suicide cliff

Here! I’m Here!!

However, the crime wasn’t solved yet. The girl was still missing. No one knew if she was dead or alive.

Ōba Hiroshi and his family’s bodies had been found, but the 24 year old undergrad was still missing. The police had leads from his colleagues because he had hinted to his transgression. They focused on Yarimizu, Hachiōji but were beginning to give up hope. The area is very rural today, but at the time it was much more so. However, about 7 months later, a woman’s partially mummified body was discovered near Dōryō-dō. One month later, it was determined that this was the body of the missing student from St. Paul’s. After her corpse was discovered, newspapers reported that local people had heard a young woman’s voice call out from the woods ここですよ、ここにいます koko desu yo, koko ni imasu “Here! I’m here!” Her remains were begging to be found[xv].




One final note about numbers. The ghost hunter types like to bring these up, so I might as well mention them. They say you can still hear voices in the area because there might be another body there. The first 事件 jiken incident was in 1963. The second incident was in 1973. The temple closed in 1983. The Japanese word for death is 死 shi which sounds like 四 shi 4. There might have been a fourth incident that is still crying out to be discovered at Dōryō-dō, begging to find peace.



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[i] The temple was actually completed in 1875 (Meiji 8).
[ii] That was the Buddhist name. The Shintō name was Dōryō no Mikoto.
[iii] Established in the 1570’s under the rule of the 後北条 Late Hōjō.
[iv] Let’s face it; this was probably Gorōkichi’s actual motive for establishing the temple in the first place.
[v] Ghost hunters are full of shit and… well, the first 2 dates make sense, but the 3rd date wasn’t a criminal anniversary like the others are. Anyways, I’ll get to all these points and more in due time.
[vi] 20 years before the temple’s demise.
[vii] Ages 4 and 6.
[viii] Because of Japanese privacy laws, none of the names of Ōba’s victims or the people affiliated with his crimes are open to the public. So I will refer to his lover by terms like “undergrad.” In the Japanese media, she is referred to as K子さん K-ko-san.
[ix] Again, it seems they did have a genuine connection. Words like “polyamory” didn’t exist in either English or Japanese until quite recently. Which is sad. Now there are constructs for understanding these kinds of feelings. That said, a traditional Japanese woman of the day was not very independent and – even like some traditional women of today – was willing to take male promiscuity for granted.
[x] Hodgkin’s lymphoma.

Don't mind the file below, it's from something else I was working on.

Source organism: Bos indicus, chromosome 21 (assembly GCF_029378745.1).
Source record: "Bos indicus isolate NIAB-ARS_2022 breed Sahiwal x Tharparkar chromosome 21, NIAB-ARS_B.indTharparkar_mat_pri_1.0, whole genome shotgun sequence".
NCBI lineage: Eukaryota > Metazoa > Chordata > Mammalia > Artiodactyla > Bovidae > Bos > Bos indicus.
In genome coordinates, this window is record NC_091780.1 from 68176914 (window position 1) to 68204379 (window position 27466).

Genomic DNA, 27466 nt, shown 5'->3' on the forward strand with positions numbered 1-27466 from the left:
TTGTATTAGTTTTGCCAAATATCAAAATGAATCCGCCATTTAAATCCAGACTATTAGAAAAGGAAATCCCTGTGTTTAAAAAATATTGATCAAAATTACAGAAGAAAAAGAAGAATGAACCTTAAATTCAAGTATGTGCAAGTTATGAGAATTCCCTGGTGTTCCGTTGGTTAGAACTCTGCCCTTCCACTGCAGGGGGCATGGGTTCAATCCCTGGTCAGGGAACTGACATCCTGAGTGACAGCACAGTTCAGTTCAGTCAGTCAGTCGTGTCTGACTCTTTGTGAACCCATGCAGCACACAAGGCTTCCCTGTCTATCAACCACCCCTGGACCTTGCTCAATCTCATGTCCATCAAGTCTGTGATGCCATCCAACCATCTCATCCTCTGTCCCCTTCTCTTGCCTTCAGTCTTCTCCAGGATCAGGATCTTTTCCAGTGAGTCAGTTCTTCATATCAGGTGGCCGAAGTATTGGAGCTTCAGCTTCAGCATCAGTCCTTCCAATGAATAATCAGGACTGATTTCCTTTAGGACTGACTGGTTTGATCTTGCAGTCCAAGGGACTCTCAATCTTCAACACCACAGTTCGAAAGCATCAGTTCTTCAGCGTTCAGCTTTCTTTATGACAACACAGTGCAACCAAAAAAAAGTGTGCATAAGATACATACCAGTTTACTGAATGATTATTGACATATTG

[xi] Her family knew she was in contact with Hiroshi which made police suspicious.
[xii] This is called “19th century literary thinking.” Dude was an expert in it – not equations.
[xiii] Idiotically, he had set up alibis in different cities with different people so not a single alibi checked out.
[xiv] It’s somewhat implausible that he threw them over the cliff one by one and then killed himself. The victims would have fled or fought him. The family suicide is the most probable scenario. This speaks volumes of the culture at the time. Hiroshi, his wife, and his lover were all from rural Shizuoka, if I’m not mistaken. They were very traditional people.
[xv] Newspapers were reporting that ghosts were real. Ugh.

What does Oshiage mean?

In Japanese History on August 27, 2015 at 6:09 am

Oshiage (push up)

oshiage station

Whenever I make the arduous journey to and from 成田空港 Narita Kūkō Narita Airport, I pass a station next to Tōkyō Skytree called 押上 Oshiage. Every time I pass it, I think, “hmmmm, I should write about this place name” but then I soon forget because of all the excitement of traveling. Every time I pass it on the way back home, I think, “hmmmm, I should write about this place name” but then soon forget because I’m so exhausted and it takes like 3 hours or some shit to get home from Narita[i]. Today I can finally talk about this place name that I’ve been dying to talk about for a long time.

Most people take a train to the station so they've probably never seen this sign. lol.

Most people take a train to the station so they’ve probably never seen this sign. lol.

First Let’s Look at the Kanji


push, compel, be diffused (light/water)


go up, raise, tide comes in, land a boat
Oshiage in the 60's-70's

Oshiage in the 60’s-70’s

Most of the theories about this etymology focus on the verb 押し上げる oshiageru which means “to push up,” but I included some other nuances of the kanji above that might be useful in understanding the etymologies we’ll be looking at today.

Sadly, I could only find 3 theories, all of which stand on shaky ground, in my humble opinion. All of them are based on the kanji. Kanji usually leaves much to be desired with pre-Edo Period names. But in this case, the kanji seem to be consistent with Kamakura Period documents[ii]. There’s nothing earlier than that.